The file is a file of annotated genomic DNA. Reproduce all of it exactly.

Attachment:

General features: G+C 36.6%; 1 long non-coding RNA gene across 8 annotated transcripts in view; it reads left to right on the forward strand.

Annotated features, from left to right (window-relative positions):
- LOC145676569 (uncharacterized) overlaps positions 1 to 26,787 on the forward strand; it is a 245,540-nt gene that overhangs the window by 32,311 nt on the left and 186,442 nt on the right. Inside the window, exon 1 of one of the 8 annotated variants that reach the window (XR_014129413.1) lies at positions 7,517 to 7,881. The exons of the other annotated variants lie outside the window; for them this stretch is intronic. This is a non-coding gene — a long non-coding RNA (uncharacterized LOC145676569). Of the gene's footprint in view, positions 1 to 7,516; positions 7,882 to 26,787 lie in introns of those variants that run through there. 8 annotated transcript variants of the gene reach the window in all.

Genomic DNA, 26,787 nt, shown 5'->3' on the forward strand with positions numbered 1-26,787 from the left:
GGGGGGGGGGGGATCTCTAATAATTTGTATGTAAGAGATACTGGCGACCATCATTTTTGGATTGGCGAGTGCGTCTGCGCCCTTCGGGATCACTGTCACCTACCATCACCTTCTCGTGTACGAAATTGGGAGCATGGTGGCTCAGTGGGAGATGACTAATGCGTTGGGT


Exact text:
General features: G+C 36.6%; 1 long non-coding RNA gene across 8 annotated transcripts in view; it reads left to right on the forward strand.

Annotated features, from left to right (window-relative positions):
- LOC145676569 (uncharacterized) overlaps positions 1 to 26,787 on the forward strand; it is a 245,540-nt gene that overhangs the window by 32,311 nt on the left and 186,442 nt on the right. Inside the window, exon 1 of one of the 8 annotated variants that reach the window (XR_014129413.1) lies at positions 7,517 to 7,881. The exons of the other annotated variants lie outside the window; for them this stretch is intronic. This is a non-coding gene — a long non-coding RNA (uncharacterized LOC145676569). Of the gene's footprint in view, positions 1 to 7,516; positions 7,882 to 26,787 lie in introns of those variants that run through there. 8 annotated transcript variants of the gene reach the window in all.

Genomic DNA, 26,787 nt, shown 5'->3' on the forward strand with positions numbered 1-26,787 from the left:
GGGGGGGGGGGGATCTCTAATAATTTGTATGTAAGAGATACTGGCGACCATCATTTTTGGATTGGCGAGTGCGTCTGCGCCCTTCGGGATCACTGTCACCTACCATCACCTTCTCGTGTACGAAATTGGGAGCATGGTGGCTCAGTGGGAGATGACTAATGCGTTGGGT